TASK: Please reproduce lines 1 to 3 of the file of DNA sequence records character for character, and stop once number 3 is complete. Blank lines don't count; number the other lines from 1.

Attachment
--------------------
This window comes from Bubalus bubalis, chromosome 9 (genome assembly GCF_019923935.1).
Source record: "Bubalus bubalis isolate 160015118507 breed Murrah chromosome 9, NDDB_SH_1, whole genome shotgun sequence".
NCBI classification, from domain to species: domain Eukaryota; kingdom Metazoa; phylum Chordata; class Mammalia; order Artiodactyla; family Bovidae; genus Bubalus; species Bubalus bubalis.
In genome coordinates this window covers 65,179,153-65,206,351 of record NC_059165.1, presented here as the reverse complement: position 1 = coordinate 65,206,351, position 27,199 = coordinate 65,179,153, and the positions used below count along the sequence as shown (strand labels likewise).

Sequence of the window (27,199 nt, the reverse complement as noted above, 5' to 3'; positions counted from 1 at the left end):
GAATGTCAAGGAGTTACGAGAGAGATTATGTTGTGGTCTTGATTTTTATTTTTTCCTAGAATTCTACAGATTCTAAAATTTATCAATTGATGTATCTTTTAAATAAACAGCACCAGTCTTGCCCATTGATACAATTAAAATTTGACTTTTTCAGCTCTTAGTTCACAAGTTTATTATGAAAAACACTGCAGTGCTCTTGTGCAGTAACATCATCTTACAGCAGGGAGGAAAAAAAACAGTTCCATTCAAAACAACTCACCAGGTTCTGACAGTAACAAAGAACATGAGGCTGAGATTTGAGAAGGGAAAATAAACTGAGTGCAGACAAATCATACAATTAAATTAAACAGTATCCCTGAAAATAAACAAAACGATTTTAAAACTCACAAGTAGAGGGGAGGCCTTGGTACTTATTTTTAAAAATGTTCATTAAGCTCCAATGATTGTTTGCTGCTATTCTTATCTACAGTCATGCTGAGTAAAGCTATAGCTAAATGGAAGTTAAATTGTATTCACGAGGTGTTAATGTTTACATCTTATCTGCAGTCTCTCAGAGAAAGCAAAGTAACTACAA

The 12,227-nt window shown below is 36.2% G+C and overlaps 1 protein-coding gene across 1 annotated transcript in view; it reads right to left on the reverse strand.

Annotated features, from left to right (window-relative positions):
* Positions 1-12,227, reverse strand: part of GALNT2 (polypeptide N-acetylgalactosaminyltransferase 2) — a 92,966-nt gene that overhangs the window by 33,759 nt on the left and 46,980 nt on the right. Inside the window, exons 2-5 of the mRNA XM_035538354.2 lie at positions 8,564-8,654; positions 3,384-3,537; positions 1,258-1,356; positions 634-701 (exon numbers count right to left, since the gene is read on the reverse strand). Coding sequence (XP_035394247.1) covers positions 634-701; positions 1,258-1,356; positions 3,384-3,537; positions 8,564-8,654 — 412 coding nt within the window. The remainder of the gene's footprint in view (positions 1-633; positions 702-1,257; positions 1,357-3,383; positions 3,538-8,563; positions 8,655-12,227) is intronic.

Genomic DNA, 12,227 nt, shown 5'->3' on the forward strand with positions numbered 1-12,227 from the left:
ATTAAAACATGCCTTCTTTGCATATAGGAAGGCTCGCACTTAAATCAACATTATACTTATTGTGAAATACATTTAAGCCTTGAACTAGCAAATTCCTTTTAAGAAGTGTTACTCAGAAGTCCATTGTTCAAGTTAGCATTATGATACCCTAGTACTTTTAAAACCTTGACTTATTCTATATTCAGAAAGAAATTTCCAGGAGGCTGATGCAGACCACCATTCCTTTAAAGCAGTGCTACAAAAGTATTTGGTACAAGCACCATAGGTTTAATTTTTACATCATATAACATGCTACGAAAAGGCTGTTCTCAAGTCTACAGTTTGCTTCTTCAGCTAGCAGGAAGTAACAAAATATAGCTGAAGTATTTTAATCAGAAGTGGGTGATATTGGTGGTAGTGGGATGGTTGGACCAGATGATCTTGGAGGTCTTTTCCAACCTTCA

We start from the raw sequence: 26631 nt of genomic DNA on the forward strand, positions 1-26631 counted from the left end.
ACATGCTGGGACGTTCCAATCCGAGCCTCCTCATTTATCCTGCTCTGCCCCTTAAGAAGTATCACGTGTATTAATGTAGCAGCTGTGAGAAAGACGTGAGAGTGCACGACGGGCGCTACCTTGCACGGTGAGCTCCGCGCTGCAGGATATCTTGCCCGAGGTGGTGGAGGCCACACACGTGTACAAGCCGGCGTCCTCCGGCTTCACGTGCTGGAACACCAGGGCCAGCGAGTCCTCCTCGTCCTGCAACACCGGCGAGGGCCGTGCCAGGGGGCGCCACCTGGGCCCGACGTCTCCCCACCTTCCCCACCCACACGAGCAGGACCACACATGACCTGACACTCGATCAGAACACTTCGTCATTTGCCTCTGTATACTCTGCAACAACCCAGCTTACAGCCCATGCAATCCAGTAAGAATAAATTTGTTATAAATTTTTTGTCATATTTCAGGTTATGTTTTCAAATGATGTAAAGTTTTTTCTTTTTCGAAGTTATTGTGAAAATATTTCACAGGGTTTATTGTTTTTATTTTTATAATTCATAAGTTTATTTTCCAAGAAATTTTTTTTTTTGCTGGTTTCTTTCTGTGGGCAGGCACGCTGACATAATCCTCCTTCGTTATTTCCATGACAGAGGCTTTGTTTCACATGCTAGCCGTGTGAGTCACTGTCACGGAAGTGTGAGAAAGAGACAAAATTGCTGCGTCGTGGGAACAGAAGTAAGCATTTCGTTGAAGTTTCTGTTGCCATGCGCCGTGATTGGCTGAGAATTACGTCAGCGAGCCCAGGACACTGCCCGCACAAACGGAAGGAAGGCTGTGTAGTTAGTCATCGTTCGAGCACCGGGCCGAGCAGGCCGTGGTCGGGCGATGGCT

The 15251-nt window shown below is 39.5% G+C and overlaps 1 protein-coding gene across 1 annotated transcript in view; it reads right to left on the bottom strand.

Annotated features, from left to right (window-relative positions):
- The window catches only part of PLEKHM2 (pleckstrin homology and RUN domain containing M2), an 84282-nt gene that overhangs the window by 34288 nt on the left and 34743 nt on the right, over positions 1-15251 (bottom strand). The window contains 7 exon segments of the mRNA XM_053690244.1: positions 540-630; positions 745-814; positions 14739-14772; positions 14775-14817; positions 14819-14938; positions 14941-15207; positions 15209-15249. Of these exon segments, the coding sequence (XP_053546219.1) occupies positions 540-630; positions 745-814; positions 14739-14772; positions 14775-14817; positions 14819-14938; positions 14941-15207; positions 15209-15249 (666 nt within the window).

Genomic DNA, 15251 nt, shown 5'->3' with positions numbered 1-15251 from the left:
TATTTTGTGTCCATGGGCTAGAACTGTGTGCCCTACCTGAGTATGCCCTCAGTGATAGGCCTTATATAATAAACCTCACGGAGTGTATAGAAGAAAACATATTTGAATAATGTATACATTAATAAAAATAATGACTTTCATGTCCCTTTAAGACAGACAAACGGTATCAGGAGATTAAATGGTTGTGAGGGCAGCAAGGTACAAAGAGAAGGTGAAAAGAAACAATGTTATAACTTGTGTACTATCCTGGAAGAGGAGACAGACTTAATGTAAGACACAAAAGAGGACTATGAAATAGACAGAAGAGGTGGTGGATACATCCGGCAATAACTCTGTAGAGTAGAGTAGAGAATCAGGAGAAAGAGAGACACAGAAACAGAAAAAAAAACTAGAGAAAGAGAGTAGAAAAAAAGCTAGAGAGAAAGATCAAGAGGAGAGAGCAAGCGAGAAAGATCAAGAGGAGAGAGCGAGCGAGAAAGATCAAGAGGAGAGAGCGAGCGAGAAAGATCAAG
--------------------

This window comes from Bubalus bubalis, chromosome 9 (genome assembly GCF_019923935.1).
Source record: "Bubalus bubalis isolate 160015118507 breed Murrah chromosome 9, NDDB_SH_1, whole genome shotgun sequence".
NCBI classification, from domain to species: domain Eukaryota; kingdom Metazoa; phylum Chordata; class Mammalia; order Artiodactyla; family Bovidae; genus Bubalus; species Bubalus bubalis.